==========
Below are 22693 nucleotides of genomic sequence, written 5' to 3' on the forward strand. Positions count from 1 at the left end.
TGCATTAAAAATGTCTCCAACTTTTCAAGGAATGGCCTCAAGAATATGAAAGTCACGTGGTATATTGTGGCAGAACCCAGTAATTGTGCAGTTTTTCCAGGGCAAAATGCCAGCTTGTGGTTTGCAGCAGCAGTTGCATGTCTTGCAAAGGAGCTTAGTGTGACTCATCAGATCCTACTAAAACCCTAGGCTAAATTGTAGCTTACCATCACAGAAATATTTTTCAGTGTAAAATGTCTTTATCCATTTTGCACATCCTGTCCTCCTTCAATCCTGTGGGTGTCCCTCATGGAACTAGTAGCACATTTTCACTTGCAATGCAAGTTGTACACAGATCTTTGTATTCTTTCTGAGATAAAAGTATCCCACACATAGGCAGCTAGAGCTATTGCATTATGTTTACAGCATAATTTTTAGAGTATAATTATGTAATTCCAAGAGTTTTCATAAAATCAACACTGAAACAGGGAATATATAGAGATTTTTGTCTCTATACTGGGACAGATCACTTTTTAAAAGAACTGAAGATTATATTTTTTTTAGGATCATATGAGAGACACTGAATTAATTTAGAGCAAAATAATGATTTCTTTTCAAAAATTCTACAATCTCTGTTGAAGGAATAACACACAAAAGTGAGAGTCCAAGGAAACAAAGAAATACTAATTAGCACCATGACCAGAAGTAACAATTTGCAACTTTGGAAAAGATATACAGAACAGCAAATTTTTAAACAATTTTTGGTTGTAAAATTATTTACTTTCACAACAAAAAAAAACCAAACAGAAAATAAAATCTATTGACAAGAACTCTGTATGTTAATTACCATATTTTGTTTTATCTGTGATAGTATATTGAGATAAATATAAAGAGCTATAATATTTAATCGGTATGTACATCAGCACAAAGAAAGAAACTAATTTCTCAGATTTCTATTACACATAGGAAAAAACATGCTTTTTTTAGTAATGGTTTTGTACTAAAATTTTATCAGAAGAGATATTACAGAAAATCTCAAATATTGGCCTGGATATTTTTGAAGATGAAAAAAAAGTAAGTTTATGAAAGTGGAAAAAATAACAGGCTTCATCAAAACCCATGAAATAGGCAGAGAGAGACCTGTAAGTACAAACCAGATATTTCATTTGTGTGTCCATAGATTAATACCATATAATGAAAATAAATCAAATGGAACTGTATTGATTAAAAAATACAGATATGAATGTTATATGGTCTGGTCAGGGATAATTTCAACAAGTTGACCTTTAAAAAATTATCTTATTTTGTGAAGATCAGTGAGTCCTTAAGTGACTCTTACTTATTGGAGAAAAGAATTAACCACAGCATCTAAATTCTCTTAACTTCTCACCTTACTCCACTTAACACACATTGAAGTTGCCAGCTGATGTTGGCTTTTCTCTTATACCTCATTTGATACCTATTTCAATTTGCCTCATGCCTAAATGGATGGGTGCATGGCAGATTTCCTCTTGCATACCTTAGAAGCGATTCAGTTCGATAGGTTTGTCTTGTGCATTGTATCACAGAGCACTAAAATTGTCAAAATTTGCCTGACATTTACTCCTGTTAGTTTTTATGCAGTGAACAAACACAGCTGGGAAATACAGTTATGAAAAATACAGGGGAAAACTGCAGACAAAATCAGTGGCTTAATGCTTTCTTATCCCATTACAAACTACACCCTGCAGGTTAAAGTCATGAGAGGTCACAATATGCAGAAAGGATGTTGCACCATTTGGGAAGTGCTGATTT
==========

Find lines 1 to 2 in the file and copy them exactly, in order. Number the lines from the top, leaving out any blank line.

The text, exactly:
Below are 22693 nucleotides of genomic sequence, written 5' to 3' on the forward strand. Positions count from 1 at the left end.
TGCATTAAAAATGTCTCCAACTTTTCAAGGAATGGCCTCAAGAATATGAAAGTCACGTGGTATATTGTGGCAGAACCCAGTAATTGTGCAGTTTTTCCAGGGCAAAATGCCAGCTTGTGGTTTGCAGCAGCAGTTGCATGTCTTGCAAAGGAGCTTAGTGTGACTCATCAGATCCTACTAAAACCCTAGGCTAAATTGTAGCTTACCATCACAGAAATATTTTTCAGTGTAAAATGTCTTTATCCATTTTGCACATCCTGTCCTCCTTCAATCCTGTGGGTGTCCCTCATGGAACTAGTAGCACATTTTCACTTGCAATGCAAGTTGTACACAGATCTTTGTATTCTTTCTGAGATAAAAGTATCCCACACATAGGCAGCTAGAGCTATTGCATTATGTTTACAGCATAATTTTTAGAGTATAATTATGTAATTCCAAGAGTTTTCATAAAATCAACACTGAAACAGGGAATATATAGAGATTTTTGTCTCTATACTGGGACAGATCACTTTTTAAAAGAACTGAAGATTATATTTTTTTTAGGATCATATGAGAGACACTGAATTAATTTAGAGCAAAATAATGATTTCTTTTCAAAAATTCTACAATCTCTGTTGAAGGAATAACACACAAAAGTGAGAGTCCAAGGAAACAAAGAAATACTAATTAGCACCATGACCAGAAGTAACAATTTGCAACTTTGGAAAAGATATACAGAACAGCAAATTTTTAAACAATTTTTGGTTGTAAAATTATTTACTTTCACAACAAAAAAAAACCAAACAGAAAATAAAATCTATTGACAAGAACTCTGTATGTTAATTACCATATTTTGTTTTATCTGTGATAGTATATTGAGATAAATATAAAGAGCTATAATATTTAATCGGTATGTACATCAGCACAAAGAAAGAAACTAATTTCTCAGATTTCTATTACACATAGGAAAAAACATGCTTTTTTTAGTAATGGTTTTGTACTAAAATTTTATCAGAAGAGATATTACAGAAAATCTCAAATATTGGCCTGGATATTTTTGAAGATGAAAAAAAAGTAAGTTTATGAAAGTGGAAAAAATAACAGGCTTCATCAAAACCCATGAAATAGGCAGAGAGAGACCTGTAAGTACAAACCAGATATTTCATTTGTGTGTCCATAGATTAATACCATATAATGAAAATAAATCAAATGGAACTGTATTGATTAAAAAATACAGATATGAATGTTATATGGTCTGGTCAGGGATAATTTCAACAAGTTGACCTTTAAAAAATTATCTTATTTTGTGAAGATCAGTGAGTCCTTAAGTGACTCTTACTTATTGGAGAAAAGAATTAACCACAGCATCTAAATTCTCTTAACTTCTCACCTTACTCCACTTAACACACATTGAAGTTGCCAGCTGATGTTGGCTTTTCTCTTATACCTCATTTGATACCTATTTCAATTTGCCTCATGCCTAAATGGATGGGTGCATGGCAGATTTCCTCTTGCATACCTTAGAAGCGATTCAGTTCGATAGGTTTGTCTTGTGCATTGTATCACAGAGCACTAAAATTGTCAAAATTTGCCTGACATTTACTCCTGTTAGTTTTTATGCAGTGAACAAACACAGCTGGGAAATACAGTTATGAAAAATACAGGGGAAAACTGCAGACAAAATCAGTGGCTTAATGCTTTCTTATCCCATTACAAACTACACCCTGCAGGTTAAAGTCATGAGAGGTCACAATATGCAGAAAGGATGTTGCACCATTTGGGAAGTGCTGATTT